Jesse then presents Abinabab, evidently the second son, then Shammah, then the rest of his seven sons, no doubt in order of age. But the Lord makes it clear to Samuel that He has chosen none of them. Do we not see here an analogy of the Lord passing by all those men who are seen in the Old Testament, not one of them being God's choice for king? Jesse had not even considered his youngest son for such an honor, just as the Lord Jesus is the last man people think of as being the One to rule over them. The youngest was keeping the sheep. He was not considered of such significance to even be present at the sacrifice.
However, the typical meaning of keeping sheep is precious to God. This is in contrast to Saul who was looking for his father's donkeys, which he never found. God's thought of a king is to have one with a shepherd's heart, who would genuinely care for the people. Samuel insists on the youngest being called, for he too must have part with them when they sat down to eat. When he comes he is seen to be "ruddy," accustomed to the outdoors, "and besides of a lovely countenance and beautiful appearance." Of course this is intended to remind us of the beauty of the Lord Jesus. David's outward beauty was not the deciding factor, for God looks on the heart; but when the heart is right it is only normal that there should be outward beauty. Of course there may be genuine beauty where the natural man sees none. (Cf. Isaiah 53:2).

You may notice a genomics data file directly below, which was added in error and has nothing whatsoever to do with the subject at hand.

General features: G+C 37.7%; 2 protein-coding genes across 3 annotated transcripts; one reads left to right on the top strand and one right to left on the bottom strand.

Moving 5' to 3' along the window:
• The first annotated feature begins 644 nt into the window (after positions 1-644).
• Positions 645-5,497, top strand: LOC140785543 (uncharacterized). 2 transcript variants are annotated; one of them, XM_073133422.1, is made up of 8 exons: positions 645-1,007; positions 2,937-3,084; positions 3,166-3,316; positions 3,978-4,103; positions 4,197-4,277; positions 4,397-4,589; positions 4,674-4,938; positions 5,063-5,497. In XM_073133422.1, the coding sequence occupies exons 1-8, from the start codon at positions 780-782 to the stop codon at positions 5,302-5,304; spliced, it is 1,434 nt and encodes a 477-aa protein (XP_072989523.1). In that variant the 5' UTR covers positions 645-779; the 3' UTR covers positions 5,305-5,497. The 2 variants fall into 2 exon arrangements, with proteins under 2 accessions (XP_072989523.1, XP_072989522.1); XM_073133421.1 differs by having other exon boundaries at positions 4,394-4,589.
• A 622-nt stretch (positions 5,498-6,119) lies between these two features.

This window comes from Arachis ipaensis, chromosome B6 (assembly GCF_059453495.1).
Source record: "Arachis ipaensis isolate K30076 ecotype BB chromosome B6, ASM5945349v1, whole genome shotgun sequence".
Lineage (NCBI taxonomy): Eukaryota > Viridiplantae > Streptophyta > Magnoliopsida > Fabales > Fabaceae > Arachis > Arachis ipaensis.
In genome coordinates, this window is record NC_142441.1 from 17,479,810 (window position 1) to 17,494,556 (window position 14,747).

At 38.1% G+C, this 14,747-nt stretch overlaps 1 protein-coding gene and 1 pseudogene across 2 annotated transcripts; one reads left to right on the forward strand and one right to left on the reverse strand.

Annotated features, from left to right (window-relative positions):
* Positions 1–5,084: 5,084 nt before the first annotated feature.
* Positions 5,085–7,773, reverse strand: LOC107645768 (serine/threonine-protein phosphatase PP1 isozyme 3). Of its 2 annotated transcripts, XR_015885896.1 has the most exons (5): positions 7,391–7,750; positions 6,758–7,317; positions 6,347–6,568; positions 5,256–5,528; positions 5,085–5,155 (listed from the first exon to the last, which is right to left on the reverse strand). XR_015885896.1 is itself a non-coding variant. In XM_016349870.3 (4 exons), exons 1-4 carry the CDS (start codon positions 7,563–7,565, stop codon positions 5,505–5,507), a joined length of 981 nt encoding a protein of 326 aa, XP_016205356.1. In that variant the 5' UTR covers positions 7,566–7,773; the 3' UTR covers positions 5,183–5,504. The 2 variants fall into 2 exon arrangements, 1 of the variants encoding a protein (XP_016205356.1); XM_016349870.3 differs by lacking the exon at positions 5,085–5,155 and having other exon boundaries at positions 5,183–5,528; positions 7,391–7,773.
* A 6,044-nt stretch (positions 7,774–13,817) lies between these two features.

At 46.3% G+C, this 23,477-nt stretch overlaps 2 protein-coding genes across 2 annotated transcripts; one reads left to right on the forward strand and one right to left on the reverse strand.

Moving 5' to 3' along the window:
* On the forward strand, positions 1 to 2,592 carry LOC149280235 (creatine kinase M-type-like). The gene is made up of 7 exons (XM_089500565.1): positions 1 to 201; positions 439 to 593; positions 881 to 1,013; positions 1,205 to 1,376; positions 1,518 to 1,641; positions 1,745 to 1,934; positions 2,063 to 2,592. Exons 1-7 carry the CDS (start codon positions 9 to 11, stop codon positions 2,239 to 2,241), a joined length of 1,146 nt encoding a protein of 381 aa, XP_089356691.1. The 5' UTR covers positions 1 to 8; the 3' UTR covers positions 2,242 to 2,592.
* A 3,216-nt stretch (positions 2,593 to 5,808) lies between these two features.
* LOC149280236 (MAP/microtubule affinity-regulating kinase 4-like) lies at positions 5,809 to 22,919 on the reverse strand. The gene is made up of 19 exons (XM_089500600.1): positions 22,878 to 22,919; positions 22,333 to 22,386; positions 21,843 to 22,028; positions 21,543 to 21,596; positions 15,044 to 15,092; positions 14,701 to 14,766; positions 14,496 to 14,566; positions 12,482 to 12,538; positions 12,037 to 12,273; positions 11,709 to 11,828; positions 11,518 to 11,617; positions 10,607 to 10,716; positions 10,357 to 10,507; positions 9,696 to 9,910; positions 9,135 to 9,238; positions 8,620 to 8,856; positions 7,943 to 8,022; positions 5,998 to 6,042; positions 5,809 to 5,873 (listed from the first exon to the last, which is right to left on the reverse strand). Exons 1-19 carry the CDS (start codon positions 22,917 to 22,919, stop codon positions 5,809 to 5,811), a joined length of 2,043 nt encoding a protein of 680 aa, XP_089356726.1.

God gives His direct word to Samuel that this is His choice. Then Samuel "anointed him in the midst of his brethren." It was not a private matter such as the anointing of Saul (ch.9:27-10:1), for David was a man after God's heart, clearly a type of Christ, who is God's conclusive choice for King. From that time we are told that the Spirit of the Lord came upon David. This was a special empowering that God gave him to enable him to act in a manner and with a wisdom suitable to kingly dignity. It was not long after that the people discerned that David was more qualified to reign than was Saul, and Saul become apprehensive because of this (ch.18:6-18).